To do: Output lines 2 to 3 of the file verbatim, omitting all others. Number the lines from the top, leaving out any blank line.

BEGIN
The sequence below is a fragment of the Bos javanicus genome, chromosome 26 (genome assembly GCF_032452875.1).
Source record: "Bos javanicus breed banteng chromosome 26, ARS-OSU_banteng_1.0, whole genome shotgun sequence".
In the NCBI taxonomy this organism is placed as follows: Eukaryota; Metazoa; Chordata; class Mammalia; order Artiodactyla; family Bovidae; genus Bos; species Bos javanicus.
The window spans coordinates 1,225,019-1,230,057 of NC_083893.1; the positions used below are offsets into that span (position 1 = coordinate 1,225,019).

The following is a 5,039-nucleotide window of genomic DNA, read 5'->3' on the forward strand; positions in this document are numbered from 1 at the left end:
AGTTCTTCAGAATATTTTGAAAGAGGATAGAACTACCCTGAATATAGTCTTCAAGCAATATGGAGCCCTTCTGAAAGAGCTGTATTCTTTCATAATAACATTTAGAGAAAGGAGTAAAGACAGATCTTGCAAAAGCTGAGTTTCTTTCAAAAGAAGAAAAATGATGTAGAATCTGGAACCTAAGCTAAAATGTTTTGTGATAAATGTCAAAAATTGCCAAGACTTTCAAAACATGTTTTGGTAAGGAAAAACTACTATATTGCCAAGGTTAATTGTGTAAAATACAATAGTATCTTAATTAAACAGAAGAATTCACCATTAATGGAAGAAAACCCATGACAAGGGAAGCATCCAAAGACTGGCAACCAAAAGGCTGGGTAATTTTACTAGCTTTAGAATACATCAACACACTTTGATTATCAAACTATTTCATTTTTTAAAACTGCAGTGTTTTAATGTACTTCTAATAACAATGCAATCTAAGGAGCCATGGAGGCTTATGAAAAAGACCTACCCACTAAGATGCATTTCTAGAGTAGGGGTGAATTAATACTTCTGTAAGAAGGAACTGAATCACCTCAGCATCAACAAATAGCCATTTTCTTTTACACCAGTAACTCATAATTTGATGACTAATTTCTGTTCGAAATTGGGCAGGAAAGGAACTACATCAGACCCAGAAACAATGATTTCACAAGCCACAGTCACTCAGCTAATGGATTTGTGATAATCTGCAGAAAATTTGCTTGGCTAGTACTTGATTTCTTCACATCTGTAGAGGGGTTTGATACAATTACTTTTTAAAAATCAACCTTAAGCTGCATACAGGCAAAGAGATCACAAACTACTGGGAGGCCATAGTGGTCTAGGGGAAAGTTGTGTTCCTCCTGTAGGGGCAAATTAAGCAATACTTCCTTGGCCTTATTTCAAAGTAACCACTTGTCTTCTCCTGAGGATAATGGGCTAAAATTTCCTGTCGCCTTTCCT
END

Source record: "Bos javanicus breed banteng chromosome 26, ARS-OSU_banteng_1.0, whole genome shotgun sequence".
In the NCBI taxonomy this organism is placed as follows: Eukaryota; Metazoa; Chordata; class Mammalia; order Artiodactyla; family Bovidae; genus Bos; species Bos javanicus.